Heading for the Ice Lagoon, we prepped our Land Rovers and hit the road at 12am from Reykjavik. Pushing through the night, we drove across the south to reach the lagoon for sunrise, arriving in some of calmest conditions I’ve seen out in the water.
The sound of towering icebergs flipping over left us considering the dangers of being out amongst the ice, so we used every measure of precaution we could find to ensure our safety. With photography in mind and after talking with some locals of the area, we knew the clearest waters would occur after certain tidal movements, so we had spent the weeks prior to the trip checking the swell and weather forecasts to see if things would line up. Clear water means a better chance to photograph the ice from within the lagoon, both using the our cameras in the kayak and also from above with the drone.
As always, the set up of the Oru Bay Kayak was a breeze, getting us in the water while the light was still amazing for photography. We chose to wear 6mm wetsuits to keep us warm while paddling and safe if we fell in at any point due to the buoyancy. We of course took the opportunity to jump in for a quick swim as well, which was an overwhelming and truly memorable experience.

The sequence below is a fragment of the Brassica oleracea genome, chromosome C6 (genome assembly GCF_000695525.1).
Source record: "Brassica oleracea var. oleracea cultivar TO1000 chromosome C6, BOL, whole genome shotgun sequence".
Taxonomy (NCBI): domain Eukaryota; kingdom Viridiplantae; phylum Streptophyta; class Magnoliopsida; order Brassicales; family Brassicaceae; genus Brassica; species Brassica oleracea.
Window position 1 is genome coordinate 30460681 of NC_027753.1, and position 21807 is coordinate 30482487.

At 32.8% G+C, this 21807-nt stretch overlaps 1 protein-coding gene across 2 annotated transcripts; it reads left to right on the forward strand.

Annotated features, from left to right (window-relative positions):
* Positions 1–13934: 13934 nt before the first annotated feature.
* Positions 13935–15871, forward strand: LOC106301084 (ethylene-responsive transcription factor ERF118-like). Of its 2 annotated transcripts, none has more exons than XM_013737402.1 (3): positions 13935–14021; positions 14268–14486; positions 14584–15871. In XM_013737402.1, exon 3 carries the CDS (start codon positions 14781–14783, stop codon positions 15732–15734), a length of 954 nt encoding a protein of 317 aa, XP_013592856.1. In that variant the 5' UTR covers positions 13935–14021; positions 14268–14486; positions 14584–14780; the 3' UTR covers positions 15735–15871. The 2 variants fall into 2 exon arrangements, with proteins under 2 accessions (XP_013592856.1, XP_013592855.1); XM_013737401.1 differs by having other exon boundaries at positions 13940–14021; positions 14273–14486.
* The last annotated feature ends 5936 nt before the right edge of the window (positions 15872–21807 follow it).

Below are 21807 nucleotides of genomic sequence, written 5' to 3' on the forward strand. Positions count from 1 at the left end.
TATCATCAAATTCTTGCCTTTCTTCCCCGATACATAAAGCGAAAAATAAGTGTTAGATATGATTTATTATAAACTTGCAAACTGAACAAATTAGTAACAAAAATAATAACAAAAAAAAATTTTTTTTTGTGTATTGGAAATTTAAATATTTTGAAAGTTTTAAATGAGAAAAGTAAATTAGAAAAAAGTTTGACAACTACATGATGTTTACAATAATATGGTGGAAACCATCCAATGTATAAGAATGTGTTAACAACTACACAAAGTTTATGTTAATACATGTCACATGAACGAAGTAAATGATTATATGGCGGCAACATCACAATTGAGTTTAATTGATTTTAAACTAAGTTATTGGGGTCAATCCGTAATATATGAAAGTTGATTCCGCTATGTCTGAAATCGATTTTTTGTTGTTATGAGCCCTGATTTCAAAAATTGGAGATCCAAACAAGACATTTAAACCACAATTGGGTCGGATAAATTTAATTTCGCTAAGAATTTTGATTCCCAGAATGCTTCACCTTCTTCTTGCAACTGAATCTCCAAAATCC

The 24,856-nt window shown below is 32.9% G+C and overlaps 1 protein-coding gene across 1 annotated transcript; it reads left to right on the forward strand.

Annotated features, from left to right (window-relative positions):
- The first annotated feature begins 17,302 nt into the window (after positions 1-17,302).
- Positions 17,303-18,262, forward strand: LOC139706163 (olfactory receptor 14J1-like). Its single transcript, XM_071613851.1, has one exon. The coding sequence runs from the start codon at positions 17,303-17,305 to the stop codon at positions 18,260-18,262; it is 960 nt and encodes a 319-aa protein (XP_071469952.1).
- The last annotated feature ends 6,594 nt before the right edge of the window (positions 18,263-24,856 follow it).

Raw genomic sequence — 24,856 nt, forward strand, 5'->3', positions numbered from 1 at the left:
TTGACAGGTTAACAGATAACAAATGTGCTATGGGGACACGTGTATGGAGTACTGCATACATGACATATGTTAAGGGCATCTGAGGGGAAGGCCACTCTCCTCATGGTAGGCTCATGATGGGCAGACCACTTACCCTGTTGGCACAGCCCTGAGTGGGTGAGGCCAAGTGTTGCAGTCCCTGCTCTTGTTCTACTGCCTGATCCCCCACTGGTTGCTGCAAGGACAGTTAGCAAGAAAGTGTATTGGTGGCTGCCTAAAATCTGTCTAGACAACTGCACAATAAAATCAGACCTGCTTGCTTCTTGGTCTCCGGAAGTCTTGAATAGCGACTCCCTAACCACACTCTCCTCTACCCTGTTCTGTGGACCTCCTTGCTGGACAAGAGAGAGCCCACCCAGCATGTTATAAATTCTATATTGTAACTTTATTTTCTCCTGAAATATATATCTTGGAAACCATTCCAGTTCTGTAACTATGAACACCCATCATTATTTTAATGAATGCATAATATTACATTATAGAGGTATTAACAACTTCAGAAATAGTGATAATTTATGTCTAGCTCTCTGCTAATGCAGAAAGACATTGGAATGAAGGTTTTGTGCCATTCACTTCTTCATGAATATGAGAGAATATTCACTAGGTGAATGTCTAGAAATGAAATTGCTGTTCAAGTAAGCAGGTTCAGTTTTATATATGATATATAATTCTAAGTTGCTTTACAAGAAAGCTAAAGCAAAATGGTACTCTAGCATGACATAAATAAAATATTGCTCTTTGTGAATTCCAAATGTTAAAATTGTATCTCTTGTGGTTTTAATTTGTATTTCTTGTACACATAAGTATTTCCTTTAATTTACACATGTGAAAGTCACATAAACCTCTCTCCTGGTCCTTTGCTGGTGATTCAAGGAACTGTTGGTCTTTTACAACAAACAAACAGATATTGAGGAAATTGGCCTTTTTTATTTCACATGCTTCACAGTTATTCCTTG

Being surrounded by massive icebergs in the kayaks definitely left us feeling intimidated by nature, but at the same time left us truly in awe of the beauty that existed around us. It is a sad thought to know the ice is reaching the end of its life at this point, floating all the way from the glacier tongue way back in the lagoon and out to sea, but at least we are able to document it and preserve each iceberg within our photographs.